Two weeks ago, in my post Don’t Make God Boring, I mentioned my dislike for an area of study called systematic theology. Systematic theology is a theological discipline that attempts to present God and Christian faith in an organized and logical structure. Some people have dedicated their entire adult lives to the pursuit of delineating a comprehensive systematic theology of God. I think they’re missing the point. Here’s why:
It’s Not in the Bible: If having a systematic theology was important, don’t you think God would have included it in the Bible, all in one place? Paul would have been an ideal person to do this, but he didn’t. Instead, he addressed practical matters of faith and life.
It’s a Product of Modernism: The modern era pushed spirituality aside, relegating it to Sunday morning. Modernity espoused logic and reason, embracing objective truth and only accepting the quantifiable. Out of this mindset, sprang the pursuit of a systematic theology: let’s organize God.
It’s Boring: In college, the most irrelevant class I took was Systematic Theology. Even though they simplified it for non-theologians, it was largely incomprehensible and completely boring. The God they alluded to was not the God I follow or read about in the Bible.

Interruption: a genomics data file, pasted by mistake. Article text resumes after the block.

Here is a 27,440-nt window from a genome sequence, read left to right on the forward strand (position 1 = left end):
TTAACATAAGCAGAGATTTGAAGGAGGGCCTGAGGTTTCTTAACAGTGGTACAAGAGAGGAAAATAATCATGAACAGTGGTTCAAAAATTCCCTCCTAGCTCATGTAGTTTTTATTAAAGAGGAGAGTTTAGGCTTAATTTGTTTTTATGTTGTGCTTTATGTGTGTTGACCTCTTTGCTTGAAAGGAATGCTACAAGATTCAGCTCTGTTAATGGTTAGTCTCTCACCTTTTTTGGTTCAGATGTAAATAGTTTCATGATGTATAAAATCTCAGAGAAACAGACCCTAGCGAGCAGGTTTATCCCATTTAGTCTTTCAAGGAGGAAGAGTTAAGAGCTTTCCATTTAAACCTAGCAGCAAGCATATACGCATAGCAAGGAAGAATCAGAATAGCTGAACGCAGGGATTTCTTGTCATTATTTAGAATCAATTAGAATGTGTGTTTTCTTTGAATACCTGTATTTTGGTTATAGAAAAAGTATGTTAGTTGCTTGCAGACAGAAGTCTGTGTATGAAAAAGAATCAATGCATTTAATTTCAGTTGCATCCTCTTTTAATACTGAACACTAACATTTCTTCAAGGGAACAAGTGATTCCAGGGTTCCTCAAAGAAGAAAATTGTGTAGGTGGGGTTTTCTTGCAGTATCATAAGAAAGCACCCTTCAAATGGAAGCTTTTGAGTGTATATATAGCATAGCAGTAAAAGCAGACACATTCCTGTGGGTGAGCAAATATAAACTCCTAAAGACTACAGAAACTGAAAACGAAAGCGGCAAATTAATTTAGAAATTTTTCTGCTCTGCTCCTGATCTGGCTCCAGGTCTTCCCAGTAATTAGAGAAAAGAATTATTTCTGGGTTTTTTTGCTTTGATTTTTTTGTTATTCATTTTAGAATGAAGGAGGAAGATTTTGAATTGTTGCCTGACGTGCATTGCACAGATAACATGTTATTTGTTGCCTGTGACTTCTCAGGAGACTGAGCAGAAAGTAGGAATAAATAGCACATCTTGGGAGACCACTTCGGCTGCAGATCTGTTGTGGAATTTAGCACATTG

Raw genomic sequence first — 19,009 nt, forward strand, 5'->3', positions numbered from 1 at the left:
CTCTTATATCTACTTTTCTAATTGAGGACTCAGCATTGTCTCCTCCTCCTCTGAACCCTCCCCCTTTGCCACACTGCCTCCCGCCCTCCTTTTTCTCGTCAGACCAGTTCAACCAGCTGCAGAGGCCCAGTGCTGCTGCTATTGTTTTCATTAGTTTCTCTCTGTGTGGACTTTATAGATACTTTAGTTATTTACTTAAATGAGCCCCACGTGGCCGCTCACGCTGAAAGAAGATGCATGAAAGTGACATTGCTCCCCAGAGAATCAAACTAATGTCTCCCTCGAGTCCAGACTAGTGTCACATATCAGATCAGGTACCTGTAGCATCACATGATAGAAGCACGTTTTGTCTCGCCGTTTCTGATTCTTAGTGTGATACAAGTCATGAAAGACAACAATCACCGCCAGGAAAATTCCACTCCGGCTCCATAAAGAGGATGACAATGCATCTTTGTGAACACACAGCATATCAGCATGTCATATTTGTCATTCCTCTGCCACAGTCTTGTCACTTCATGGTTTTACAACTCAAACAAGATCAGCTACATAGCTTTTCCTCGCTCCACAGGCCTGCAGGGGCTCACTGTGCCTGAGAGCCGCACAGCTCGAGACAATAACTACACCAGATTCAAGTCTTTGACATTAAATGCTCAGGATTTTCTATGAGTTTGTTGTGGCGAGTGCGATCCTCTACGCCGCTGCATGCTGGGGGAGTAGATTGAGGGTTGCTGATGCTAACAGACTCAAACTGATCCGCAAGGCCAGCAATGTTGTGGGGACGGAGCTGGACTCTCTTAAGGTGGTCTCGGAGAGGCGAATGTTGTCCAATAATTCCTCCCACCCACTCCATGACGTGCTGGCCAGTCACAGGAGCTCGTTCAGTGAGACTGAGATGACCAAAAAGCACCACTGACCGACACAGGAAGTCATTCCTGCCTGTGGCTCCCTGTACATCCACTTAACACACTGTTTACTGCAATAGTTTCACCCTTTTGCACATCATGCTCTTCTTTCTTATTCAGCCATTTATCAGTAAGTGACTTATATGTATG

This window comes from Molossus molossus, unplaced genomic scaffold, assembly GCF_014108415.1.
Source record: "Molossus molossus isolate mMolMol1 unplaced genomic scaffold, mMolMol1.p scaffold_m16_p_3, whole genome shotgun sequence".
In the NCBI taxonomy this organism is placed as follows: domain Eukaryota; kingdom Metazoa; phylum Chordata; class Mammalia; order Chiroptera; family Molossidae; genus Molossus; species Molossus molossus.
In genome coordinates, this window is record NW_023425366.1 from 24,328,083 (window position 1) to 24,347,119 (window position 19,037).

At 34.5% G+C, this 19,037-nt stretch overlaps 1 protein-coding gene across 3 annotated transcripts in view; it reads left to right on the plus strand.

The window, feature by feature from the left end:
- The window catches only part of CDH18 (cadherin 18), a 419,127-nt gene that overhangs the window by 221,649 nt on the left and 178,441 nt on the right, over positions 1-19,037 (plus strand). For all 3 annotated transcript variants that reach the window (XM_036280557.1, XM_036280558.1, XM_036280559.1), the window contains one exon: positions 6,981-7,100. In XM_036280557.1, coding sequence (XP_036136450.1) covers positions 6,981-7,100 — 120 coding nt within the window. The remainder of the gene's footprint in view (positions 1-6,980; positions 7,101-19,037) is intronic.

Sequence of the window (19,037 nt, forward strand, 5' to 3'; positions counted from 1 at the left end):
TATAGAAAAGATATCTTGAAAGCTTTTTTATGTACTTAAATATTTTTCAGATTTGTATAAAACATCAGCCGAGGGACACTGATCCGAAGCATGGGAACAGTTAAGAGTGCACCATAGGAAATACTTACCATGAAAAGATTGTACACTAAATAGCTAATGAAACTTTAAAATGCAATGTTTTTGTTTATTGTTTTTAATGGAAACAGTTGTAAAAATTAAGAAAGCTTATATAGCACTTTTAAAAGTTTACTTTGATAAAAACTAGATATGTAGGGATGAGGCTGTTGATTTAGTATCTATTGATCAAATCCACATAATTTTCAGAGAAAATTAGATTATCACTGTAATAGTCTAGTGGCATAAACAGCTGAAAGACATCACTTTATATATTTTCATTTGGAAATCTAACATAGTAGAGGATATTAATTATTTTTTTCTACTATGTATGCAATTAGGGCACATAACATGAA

It’s Impersonal: Systematic theology reduces God to a sterile intellectual pursuit. However, my faith is anything but that: I pray directly to my Father in Heaven, follow the person of Jesus, and move to the specific promptings of the Holy Spirit. These are all intimate interactions, not theoretical musings; these are personal actions, not conceptual constructs.
While some people may embrace God as a comprehensive, systematic theology, I pursue him as living, accessible, and personal. I wouldn’t have it any other way.